Braveheart film paired with Scottish servings
Starring Mel Gibson, Sophie Marceau & Patrick McGoohan
– It all begins at the beginning, funnily enough. With a small William Wallace and the death of his beloved dadda.
– Fast forward a few years and a lot of hair and there we have big William (Gibson) who has returned from his uncle’s estate to woo the girl of his dreams, Murron (Catherine McCormack).
– Drama erupts when some soldiers try to take advantage of William’s new wife and he fights back with devastating consequences… and a lot of blood. War is declared on England by the ‘savages’ of Scotland led by our William. This brings all the clans together, but all is not perfect on the Scottish side. There are factions, betrayals, ignorance and confusion.
– And then there is England with King Edward I marrying his son the second to the French princess, Isabelle (Marceau). The prince, obviously batting for the other team, so to speak, rolls his eyes and does what his father commands. Eddie I is frustrated with Eddie II and bats him around the ears a little, lashes him with harsh unfeeling words then kills his lover. It seems there’s trouble on every side.
– The Scots win a few battles with loads of yelling, blue paint and crudely made weapons. And the English start to panic. Time to pay off a few Scots, methinks. Anyhoo, more blood is shed, more heads cut off, more stabbing and marching sounds, clashing of swords and more and more mud. Then betrayal comes and Wallace is arrested.
– The last scene is the most painful and the most poignant. I had to look away a few times. So much blood, pain and dirt! The End.
This movie calls for comforting food and though this is no hot stew, it is pancakes with smoked salmon and in my book that’s just as good, if not better. So do yourself a favour and whip up a batch of this yummy Warm Potato Pancakes with Scottish Smoked Salmon for your Braveheart entree.
A dirty old bloodbath. Spit, mud, tar, fire and heaps and heaps of blood. Oh and there’s a story in between. This is Braveheart. This film has been called a ‘historical drama film’ but apparently there’s very little that is historical about it. It’s loosely based on Scottish hero William Wallace, a little on Robert the Bruce, Prince Edward and King Edward I.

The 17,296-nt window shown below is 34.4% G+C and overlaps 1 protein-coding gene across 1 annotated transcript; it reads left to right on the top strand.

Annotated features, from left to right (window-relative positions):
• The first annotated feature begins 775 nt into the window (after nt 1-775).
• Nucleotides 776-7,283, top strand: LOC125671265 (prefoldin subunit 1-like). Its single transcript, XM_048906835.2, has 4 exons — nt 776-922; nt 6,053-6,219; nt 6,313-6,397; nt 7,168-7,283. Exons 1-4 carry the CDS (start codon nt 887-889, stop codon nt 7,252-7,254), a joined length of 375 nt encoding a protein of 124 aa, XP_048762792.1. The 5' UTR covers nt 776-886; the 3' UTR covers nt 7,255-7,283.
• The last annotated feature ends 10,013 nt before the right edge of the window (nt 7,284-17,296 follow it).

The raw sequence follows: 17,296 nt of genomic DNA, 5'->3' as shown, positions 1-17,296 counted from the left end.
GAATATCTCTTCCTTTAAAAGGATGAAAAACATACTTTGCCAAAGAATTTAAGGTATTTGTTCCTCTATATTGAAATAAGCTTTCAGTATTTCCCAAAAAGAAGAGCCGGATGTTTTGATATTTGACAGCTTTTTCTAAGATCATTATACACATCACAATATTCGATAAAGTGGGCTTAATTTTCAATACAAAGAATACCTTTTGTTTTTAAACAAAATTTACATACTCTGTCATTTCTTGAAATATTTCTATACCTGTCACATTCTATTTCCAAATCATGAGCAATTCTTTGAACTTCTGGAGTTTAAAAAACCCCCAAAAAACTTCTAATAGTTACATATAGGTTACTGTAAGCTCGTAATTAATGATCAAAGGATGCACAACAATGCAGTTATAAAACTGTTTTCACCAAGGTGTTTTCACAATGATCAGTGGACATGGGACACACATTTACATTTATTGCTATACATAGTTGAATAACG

This is an epic film, there’s no denying it. Gibson did an incredible job, seeing as this was only the second film he’d ever directed (the first was The Man Without a Face). There are a few similarities between this and the later The Passion of the Christ, especially at the end where he sees Murron moving through the crowd.
I think it would have been a better film if it was fully based on true events, if it had the details right but I will simply choose to view it as fiction. As such, it was a brilliant film. A grand story, a victorious story reflecting the ability for humans to overcome evil and injustice with passion and selflessness. Something our society is sorely missing these days.
You cannot have a Scottish meal without Haggis – not that I’ve had this bloody meal. I’m a bit scared of it actually and I think I’m a pretty adventurous eater but blood? Hmmm. Here’s the best, edible-looking Haggis recipe I could find, Haggis, Clapshot & Whisky sauce. I’m keen if you are.
- Budget – $53,000,000
- Gibson struggled to raise the money for this venture, so he starred, produced and directed it to save cash. Good move, Gibson, good move.
- To save a bit more money, the extras in the battle scenes are actually Irish soldiers. They are the same extras in the Scottish and English sides. And some scenes had to be reshot because these unprofessional extras were seen with watches and sunglasses on…
- Poor old Gibson was criticised by historians and animal activists. The latter were convinced he used real horses until they saw the raw footage.
- The Battle of Stirling Bridge really took place around a bridge, not on an open plain.
- Gibson stayed with members of the Wallace clan to learn more about their history.
- Mechanical horses were used in the battle scenes, propelled by nitrogen cylinders on tracks
- The Irish actually fought against the Scots on the English side… just sayin’.
- Robert the Bruce was known as ‘Braveheart’, not William Wallace
What comes to mind when you think Scottish dessert? This stumped me so I turned to my good friend Google for some ideas and this is what he/she came up with…The Traditional Scottish Macaroon. Who knew? It looks interesting, though it has potato in it but I’m feeling adventurous after the old Haggis recipe so why not, aye?
Are you an adventurous eater? Have you tried Haggis?
Sink your teeth into more film with food: